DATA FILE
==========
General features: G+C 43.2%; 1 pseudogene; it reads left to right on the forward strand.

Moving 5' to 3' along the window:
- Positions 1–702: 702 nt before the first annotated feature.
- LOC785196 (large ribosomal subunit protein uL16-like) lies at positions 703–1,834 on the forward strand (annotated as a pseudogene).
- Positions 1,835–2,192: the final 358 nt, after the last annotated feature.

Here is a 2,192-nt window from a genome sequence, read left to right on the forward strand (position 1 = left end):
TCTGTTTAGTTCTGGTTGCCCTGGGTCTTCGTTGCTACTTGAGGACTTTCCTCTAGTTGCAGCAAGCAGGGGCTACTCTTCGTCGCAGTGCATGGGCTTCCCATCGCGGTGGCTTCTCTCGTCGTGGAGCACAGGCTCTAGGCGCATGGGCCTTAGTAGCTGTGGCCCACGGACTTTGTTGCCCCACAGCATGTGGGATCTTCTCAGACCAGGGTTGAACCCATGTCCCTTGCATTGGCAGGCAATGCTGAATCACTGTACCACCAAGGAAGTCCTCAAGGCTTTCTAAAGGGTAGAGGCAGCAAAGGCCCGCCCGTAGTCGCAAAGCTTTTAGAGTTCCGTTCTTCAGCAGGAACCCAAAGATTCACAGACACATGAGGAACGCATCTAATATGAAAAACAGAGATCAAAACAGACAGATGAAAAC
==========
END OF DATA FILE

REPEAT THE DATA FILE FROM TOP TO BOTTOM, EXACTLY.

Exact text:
General features: G+C 43.2%; 1 pseudogene; it reads left to right on the forward strand.

Moving 5' to 3' along the window:
- Positions 1–702: 702 nt before the first annotated feature.
- LOC785196 (large ribosomal subunit protein uL16-like) lies at positions 703–1,834 on the forward strand (annotated as a pseudogene).
- Positions 1,835–2,192: the final 358 nt, after the last annotated feature.

Here is a 2,192-nt window from a genome sequence, read left to right on the forward strand (position 1 = left end):
TCTGTTTAGTTCTGGTTGCCCTGGGTCTTCGTTGCTACTTGAGGACTTTCCTCTAGTTGCAGCAAGCAGGGGCTACTCTTCGTCGCAGTGCATGGGCTTCCCATCGCGGTGGCTTCTCTCGTCGTGGAGCACAGGCTCTAGGCGCATGGGCCTTAGTAGCTGTGGCCCACGGACTTTGTTGCCCCACAGCATGTGGGATCTTCTCAGACCAGGGTTGAACCCATGTCCCTTGCATTGGCAGGCAATGCTGAATCACTGTACCACCAAGGAAGTCCTCAAGGCTTTCTAAAGGGTAGAGGCAGCAAAGGCCCGCCCGTAGTCGCAAAGCTTTTAGAGTTCCGTTCTTCAGCAGGAACCCAAAGATTCACAGACACATGAGGAACGCATCTAATATGAAAAACAGAGATCAAAACAGACAGATGAAAAC